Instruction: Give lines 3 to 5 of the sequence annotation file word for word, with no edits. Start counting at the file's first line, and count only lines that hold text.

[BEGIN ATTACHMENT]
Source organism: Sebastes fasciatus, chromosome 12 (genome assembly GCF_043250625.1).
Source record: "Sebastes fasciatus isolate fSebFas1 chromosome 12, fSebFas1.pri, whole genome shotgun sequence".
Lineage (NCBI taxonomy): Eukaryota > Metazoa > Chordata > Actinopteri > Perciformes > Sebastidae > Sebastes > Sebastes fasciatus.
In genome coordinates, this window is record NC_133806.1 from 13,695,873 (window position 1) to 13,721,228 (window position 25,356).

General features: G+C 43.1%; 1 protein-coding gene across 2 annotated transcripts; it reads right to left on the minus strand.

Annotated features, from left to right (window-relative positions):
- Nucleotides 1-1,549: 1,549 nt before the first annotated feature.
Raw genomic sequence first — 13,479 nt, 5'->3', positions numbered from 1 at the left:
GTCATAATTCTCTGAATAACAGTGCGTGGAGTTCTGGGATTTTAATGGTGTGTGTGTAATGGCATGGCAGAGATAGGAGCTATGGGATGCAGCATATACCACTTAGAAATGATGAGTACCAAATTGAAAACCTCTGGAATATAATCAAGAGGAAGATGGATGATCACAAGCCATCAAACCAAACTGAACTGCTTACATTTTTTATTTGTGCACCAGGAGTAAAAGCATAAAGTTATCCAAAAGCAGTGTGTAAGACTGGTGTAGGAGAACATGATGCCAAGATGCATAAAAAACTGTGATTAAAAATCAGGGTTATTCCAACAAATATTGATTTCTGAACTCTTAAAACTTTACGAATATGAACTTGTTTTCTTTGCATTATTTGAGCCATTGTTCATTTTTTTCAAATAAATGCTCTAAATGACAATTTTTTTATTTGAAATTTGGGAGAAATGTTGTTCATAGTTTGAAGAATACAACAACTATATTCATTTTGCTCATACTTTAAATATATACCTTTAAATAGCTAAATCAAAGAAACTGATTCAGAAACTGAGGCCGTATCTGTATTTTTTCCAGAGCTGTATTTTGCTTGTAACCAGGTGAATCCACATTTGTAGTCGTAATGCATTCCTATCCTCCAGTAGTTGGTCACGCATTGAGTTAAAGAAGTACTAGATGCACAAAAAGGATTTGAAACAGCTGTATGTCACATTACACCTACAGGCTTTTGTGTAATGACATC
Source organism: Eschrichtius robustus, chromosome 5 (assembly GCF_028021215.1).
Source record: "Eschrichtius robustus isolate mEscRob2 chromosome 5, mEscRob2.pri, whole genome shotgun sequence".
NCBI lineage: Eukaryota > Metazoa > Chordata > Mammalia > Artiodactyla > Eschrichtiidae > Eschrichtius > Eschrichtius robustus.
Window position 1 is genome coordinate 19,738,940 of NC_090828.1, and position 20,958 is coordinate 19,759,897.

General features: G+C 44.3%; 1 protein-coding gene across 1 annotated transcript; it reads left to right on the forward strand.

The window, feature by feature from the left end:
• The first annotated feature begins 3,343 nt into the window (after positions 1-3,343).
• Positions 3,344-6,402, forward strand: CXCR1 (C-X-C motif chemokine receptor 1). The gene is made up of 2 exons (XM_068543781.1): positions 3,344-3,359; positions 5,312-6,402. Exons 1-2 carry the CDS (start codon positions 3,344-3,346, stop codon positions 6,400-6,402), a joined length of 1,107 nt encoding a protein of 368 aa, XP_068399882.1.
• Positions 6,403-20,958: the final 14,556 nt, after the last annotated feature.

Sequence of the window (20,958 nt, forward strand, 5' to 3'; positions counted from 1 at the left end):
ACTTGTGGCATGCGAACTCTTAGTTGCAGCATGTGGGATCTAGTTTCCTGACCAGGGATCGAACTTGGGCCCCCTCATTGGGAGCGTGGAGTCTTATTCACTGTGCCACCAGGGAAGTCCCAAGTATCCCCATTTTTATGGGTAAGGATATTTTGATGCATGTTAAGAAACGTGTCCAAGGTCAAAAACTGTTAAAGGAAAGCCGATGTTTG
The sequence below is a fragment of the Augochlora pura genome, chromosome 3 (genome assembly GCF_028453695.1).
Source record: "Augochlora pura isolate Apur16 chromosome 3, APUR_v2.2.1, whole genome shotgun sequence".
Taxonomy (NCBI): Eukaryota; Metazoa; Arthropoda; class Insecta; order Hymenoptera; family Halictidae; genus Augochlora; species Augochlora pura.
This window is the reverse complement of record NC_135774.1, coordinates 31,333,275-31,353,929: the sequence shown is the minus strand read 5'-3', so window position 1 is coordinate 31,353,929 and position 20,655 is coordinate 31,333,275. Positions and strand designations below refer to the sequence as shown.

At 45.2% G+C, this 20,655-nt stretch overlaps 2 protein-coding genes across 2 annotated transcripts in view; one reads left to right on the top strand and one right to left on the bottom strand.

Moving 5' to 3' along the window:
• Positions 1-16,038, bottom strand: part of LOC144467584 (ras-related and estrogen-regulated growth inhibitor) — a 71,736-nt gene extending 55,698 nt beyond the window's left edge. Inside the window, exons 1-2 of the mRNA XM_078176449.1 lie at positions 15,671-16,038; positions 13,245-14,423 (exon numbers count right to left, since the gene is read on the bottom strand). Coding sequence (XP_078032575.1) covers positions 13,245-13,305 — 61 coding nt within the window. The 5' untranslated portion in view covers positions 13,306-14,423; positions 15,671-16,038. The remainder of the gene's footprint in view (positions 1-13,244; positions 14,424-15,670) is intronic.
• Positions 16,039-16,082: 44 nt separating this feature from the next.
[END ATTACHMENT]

Lineage (NCBI taxonomy): Eukaryota > Metazoa > Chordata > Actinopteri > Perciformes > Sebastidae > Sebastes > Sebastes fasciatus.
In genome coordinates, this window is record NC_133806.1 from 13,695,873 (window position 1) to 13,721,228 (window position 25,356).

General features: G+C 43.1%; 1 protein-coding gene across 2 annotated transcripts; it reads right to left on the minus strand.